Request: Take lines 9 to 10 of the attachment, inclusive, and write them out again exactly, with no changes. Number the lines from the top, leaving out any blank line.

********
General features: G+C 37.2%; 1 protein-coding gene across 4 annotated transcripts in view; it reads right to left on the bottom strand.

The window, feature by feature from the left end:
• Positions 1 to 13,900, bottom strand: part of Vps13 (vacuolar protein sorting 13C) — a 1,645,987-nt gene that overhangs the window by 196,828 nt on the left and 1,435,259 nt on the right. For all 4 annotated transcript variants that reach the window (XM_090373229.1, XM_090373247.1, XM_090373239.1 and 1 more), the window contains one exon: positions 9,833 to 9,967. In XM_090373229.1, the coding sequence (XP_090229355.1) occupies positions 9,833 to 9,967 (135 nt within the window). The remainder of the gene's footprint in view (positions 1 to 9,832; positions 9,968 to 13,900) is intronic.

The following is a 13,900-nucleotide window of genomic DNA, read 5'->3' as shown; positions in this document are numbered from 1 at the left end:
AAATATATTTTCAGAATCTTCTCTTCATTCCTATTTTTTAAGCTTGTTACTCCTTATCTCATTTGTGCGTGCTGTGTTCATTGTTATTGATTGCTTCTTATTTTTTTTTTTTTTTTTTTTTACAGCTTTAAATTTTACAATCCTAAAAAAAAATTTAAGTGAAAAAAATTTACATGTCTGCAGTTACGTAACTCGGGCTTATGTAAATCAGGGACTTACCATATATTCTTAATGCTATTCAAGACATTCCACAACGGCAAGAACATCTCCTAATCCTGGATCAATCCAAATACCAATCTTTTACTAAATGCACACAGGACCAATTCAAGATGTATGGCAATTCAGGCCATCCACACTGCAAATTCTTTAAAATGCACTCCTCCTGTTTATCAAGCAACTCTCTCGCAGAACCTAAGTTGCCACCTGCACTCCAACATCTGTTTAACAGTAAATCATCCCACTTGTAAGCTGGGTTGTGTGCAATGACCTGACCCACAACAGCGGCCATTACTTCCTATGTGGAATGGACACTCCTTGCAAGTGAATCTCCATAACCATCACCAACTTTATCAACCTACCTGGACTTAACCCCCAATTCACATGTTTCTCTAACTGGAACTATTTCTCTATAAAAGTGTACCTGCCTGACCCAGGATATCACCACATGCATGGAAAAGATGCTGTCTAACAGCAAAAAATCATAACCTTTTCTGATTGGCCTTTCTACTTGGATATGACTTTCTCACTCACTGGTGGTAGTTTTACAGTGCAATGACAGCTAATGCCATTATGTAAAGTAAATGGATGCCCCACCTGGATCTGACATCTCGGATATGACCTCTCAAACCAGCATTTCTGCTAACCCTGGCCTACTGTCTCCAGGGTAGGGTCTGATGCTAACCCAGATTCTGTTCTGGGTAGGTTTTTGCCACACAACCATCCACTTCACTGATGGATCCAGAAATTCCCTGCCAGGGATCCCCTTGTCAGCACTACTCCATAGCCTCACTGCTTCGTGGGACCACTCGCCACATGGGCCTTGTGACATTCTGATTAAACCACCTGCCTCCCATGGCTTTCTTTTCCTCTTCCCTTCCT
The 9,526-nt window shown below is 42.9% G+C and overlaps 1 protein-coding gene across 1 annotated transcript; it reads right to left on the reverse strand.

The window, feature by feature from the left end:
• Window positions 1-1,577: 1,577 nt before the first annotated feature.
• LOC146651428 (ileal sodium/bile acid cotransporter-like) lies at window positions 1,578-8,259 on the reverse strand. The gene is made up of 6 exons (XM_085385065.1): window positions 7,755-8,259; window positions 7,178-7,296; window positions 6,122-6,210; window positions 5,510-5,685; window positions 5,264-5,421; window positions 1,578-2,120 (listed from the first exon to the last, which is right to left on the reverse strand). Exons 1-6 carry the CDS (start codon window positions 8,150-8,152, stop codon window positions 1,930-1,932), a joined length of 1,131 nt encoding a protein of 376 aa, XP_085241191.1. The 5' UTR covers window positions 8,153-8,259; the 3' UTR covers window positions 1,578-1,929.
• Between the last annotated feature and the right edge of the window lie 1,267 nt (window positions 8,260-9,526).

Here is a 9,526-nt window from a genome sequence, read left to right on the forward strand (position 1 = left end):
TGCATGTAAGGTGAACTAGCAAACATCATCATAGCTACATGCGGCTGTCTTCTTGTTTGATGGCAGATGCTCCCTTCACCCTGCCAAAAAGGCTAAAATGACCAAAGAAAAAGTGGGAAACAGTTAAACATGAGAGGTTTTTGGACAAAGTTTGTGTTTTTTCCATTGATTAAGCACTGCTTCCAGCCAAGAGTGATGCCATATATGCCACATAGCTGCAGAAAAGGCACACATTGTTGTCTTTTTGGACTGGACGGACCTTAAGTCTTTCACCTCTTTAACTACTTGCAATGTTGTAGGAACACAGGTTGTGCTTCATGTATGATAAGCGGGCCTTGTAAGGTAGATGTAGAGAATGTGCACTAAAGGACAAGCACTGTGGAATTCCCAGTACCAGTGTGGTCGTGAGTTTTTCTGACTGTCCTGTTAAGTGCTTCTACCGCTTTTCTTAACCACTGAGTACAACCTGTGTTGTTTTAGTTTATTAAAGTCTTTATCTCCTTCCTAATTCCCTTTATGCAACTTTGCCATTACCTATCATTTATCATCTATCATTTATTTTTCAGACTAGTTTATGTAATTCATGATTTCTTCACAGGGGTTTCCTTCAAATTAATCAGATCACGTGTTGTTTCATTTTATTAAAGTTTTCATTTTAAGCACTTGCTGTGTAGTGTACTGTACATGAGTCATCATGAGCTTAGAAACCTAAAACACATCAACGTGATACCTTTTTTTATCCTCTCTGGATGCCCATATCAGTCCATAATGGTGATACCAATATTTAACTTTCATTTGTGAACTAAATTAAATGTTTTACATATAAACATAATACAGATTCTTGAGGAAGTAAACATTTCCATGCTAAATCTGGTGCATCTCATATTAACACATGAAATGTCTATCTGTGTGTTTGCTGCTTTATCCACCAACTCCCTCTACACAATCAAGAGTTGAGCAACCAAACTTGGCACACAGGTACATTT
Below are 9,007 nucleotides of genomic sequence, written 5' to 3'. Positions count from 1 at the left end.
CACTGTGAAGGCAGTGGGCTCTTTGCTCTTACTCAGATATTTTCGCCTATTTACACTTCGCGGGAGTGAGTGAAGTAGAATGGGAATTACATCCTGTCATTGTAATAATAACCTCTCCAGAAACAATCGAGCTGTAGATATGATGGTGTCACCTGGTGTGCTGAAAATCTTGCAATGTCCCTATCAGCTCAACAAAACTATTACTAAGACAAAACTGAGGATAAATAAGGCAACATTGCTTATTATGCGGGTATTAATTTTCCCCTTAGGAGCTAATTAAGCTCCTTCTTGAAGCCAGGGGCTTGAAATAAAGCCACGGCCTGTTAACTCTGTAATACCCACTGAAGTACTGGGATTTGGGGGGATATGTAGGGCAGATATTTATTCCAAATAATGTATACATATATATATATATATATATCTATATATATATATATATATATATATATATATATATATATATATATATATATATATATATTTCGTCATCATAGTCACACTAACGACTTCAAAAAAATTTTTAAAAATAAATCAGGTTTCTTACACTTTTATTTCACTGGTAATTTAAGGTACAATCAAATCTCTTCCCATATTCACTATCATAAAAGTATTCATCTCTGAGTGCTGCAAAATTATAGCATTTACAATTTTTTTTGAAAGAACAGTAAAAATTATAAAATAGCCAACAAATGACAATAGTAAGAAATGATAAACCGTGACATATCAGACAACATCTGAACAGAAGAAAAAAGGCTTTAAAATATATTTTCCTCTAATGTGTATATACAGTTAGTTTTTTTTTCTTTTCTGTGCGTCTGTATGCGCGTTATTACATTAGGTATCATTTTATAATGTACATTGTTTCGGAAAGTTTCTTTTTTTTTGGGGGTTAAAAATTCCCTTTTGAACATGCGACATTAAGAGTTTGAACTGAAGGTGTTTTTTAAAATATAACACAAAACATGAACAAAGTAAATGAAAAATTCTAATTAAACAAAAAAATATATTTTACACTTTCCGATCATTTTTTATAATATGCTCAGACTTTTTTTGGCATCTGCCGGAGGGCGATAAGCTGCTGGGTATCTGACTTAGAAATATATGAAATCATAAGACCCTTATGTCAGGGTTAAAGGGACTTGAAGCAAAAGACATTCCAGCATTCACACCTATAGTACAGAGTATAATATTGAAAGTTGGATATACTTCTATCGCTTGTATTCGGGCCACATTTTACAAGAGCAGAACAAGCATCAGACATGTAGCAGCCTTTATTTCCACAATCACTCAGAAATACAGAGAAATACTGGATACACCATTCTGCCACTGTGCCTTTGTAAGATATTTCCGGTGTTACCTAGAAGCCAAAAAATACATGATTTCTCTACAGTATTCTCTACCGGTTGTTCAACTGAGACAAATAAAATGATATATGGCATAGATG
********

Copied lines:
• LOC146651428 (ileal sodium/bile acid cotransporter-like) lies at window positions 1,578-8,259 on the reverse strand. The gene is made up of 6 exons (XM_085385065.1): window positions 7,755-8,259; window positions 7,178-7,296; window positions 6,122-6,210; window positions 5,510-5,685; window positions 5,264-5,421; window positions 1,578-2,120 (listed from the first exon to the last, which is right to left on the reverse strand). Exons 1-6 carry the CDS (start codon window positions 8,150-8,152, stop codon window positions 1,930-1,932), a joined length of 1,131 nt encoding a protein of 376 aa, XP_085241191.1. The 5' UTR covers window positions 8,153-8,259; the 3' UTR covers window positions 1,578-1,929.
• Between the last annotated feature and the right edge of the window lie 1,267 nt (window positions 8,260-9,526).